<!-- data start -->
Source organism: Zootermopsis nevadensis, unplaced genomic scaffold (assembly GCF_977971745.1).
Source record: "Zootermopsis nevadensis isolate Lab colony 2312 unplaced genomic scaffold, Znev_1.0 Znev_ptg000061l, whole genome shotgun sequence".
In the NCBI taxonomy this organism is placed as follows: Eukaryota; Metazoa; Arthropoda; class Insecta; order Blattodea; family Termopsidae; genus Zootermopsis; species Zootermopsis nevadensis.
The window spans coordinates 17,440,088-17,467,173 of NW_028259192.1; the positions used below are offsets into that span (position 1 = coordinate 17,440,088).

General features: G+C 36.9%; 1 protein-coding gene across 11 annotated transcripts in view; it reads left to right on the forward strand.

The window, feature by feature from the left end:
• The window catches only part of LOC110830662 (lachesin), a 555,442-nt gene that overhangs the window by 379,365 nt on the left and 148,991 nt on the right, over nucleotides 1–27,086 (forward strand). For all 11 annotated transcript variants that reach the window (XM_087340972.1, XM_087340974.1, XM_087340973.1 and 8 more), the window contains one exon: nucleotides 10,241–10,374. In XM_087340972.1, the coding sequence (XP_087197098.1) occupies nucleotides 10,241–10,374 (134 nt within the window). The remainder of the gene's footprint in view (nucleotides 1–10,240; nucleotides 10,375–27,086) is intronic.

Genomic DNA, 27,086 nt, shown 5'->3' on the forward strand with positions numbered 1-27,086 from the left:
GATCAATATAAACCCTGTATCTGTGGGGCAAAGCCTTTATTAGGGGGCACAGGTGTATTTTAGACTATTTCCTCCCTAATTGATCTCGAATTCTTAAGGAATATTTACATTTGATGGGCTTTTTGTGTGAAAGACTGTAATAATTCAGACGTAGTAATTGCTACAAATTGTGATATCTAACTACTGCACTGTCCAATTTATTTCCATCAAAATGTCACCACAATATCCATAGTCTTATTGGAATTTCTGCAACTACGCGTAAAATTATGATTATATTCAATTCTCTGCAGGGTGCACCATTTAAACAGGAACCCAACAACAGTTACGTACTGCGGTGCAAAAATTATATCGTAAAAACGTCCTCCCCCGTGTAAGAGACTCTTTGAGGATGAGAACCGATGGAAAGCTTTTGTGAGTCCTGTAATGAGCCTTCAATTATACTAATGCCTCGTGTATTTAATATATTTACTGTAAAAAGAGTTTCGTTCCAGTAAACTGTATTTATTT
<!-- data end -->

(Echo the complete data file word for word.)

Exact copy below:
Source organism: Zootermopsis nevadensis, unplaced genomic scaffold (assembly GCF_977971745.1).
Source record: "Zootermopsis nevadensis isolate Lab colony 2312 unplaced genomic scaffold, Znev_1.0 Znev_ptg000061l, whole genome shotgun sequence".
In the NCBI taxonomy this organism is placed as follows: Eukaryota; Metazoa; Arthropoda; class Insecta; order Blattodea; family Termopsidae; genus Zootermopsis; species Zootermopsis nevadensis.
The window spans coordinates 17,440,088-17,467,173 of NW_028259192.1; the positions used below are offsets into that span (position 1 = coordinate 17,440,088).

General features: G+C 36.9%; 1 protein-coding gene across 11 annotated transcripts in view; it reads left to right on the forward strand.

The window, feature by feature from the left end:
• The window catches only part of LOC110830662 (lachesin), a 555,442-nt gene that overhangs the window by 379,365 nt on the left and 148,991 nt on the right, over nucleotides 1–27,086 (forward strand). For all 11 annotated transcript variants that reach the window (XM_087340972.1, XM_087340974.1, XM_087340973.1 and 8 more), the window contains one exon: nucleotides 10,241–10,374. In XM_087340972.1, the coding sequence (XP_087197098.1) occupies nucleotides 10,241–10,374 (134 nt within the window). The remainder of the gene's footprint in view (nucleotides 1–10,240; nucleotides 10,375–27,086) is intronic.

Genomic DNA, 27,086 nt, shown 5'->3' on the forward strand with positions numbered 1-27,086 from the left:
GATCAATATAAACCCTGTATCTGTGGGGCAAAGCCTTTATTAGGGGGCACAGGTGTATTTTAGACTATTTCCTCCCTAATTGATCTCGAATTCTTAAGGAATATTTACATTTGATGGGCTTTTTGTGTGAAAGACTGTAATAATTCAGACGTAGTAATTGCTACAAATTGTGATATCTAACTACTGCACTGTCCAATTTATTTCCATCAAAATGTCACCACAATATCCATAGTCTTATTGGAATTTCTGCAACTACGCGTAAAATTATGATTATATTCAATTCTCTGCAGGGTGCACCATTTAAACAGGAACCCAACAACAGTTACGTACTGCGGTGCAAAAATTATATCGTAAAAACGTCCTCCCCCGTGTAAGAGACTCTTTGAGGATGAGAACCGATGGAAAGCTTTTGTGAGTCCTGTAATGAGCCTTCAATTATACTAATGCCTCGTGTATTTAATATATTTACTGTAAAAAGAGTTTCGTTCCAGTAAACTGTATTTATTT